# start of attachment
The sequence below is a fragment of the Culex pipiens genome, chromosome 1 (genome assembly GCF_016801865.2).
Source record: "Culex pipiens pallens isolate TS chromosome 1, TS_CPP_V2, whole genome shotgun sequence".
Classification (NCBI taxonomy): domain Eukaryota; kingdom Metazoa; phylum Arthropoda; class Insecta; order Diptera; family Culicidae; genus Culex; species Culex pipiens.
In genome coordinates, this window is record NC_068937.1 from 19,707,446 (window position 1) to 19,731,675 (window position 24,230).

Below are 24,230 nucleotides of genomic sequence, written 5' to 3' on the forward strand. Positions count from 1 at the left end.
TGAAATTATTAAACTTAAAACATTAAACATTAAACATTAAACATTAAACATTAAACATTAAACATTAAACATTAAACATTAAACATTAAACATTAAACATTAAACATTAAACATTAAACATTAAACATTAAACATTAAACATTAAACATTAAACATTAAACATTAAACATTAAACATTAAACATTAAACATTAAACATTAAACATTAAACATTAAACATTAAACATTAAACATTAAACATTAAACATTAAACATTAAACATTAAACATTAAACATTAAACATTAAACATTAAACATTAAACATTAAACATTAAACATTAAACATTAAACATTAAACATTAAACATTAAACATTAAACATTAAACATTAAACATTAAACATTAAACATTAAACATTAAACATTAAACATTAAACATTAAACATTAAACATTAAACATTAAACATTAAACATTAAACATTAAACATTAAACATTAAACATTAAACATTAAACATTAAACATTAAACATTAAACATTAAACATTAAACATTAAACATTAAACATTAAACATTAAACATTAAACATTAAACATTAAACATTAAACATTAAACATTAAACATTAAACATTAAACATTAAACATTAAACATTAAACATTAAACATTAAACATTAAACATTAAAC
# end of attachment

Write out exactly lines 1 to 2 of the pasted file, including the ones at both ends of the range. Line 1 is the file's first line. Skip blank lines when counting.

The sequence below is a fragment of the Culex pipiens genome, chromosome 1 (genome assembly GCF_016801865.2).
Source record: "Culex pipiens pallens isolate TS chromosome 1, TS_CPP_V2, whole genome shotgun sequence".